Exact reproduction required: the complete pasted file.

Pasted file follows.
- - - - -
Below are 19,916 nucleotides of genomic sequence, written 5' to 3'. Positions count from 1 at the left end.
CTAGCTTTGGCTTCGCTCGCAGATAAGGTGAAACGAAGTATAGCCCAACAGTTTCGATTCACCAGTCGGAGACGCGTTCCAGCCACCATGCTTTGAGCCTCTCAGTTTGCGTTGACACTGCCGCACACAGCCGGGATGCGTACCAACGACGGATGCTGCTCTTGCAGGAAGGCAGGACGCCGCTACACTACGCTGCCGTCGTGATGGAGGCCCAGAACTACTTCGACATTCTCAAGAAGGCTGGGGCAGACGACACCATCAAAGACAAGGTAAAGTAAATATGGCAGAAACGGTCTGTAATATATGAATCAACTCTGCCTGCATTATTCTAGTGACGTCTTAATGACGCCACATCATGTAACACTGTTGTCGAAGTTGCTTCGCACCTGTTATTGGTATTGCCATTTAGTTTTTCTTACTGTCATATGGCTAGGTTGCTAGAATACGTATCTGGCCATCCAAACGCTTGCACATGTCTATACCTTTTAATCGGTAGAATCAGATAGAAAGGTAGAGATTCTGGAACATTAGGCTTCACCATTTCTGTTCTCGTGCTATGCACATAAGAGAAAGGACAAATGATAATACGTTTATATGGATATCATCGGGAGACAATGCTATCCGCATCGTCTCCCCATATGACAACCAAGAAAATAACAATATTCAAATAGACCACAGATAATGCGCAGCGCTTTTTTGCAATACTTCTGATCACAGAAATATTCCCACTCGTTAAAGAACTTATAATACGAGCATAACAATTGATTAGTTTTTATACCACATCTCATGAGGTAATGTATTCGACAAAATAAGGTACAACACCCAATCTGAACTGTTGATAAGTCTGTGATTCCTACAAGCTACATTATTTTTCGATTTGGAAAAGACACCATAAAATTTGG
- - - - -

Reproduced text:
Below are 19,916 nucleotides of genomic sequence, written 5' to 3'. Positions count from 1 at the left end.
CTAGCTTTGGCTTCGCTCGCAGATAAGGTGAAACGAAGTATAGCCCAACAGTTTCGATTCACCAGTCGGAGACGCGTTCCAGCCACCATGCTTTGAGCCTCTCAGTTTGCGTTGACACTGCCGCACACAGCCGGGATGCGTACCAACGACGGATGCTGCTCTTGCAGGAAGGCAGGACGCCGCTACACTACGCTGCCGTCGTGATGGAGGCCCAGAACTACTTCGACATTCTCAAGAAGGCTGGGGCAGACGACACCATCAAAGACAAGGTAAAGTAAATATGGCAGAAACGGTCTGTAATATATGAATCAACTCTGCCTGCATTATTCTAGTGACGTCTTAATGACGCCACATCATGTAACACTGTTGTCGAAGTTGCTTCGCACCTGTTATTGGTATTGCCATTTAGTTTTTCTTACTGTCATATGGCTAGGTTGCTAGAATACGTATCTGGCCATCCAAACGCTTGCACATGTCTATACCTTTTAATCGGTAGAATCAGATAGAAAGGTAGAGATTCTGGAACATTAGGCTTCACCATTTCTGTTCTCGTGCTATGCACATAAGAGAAAGGACAAATGATAATACGTTTATATGGATATCATCGGGAGACAATGCTATCCGCATCGTCTCCCCATATGACAACCAAGAAAATAACAATATTCAAATAGACCACAGATAATGCGCAGCGCTTTTTTGCAATACTTCTGATCACAGAAATATTCCCACTCGTTAAAGAACTTATAATACGAGCATAACAATTGATTAGTTTTTATACCACATCTCATGAGGTAATGTATTCGACAAAATAAGGTACAACACCCAATCTGAACTGTTGATAAGTCTGTGATTCCTACAAGCTACATTATTTTTCGATTTGGAAAAGACACCATAAAATTTGG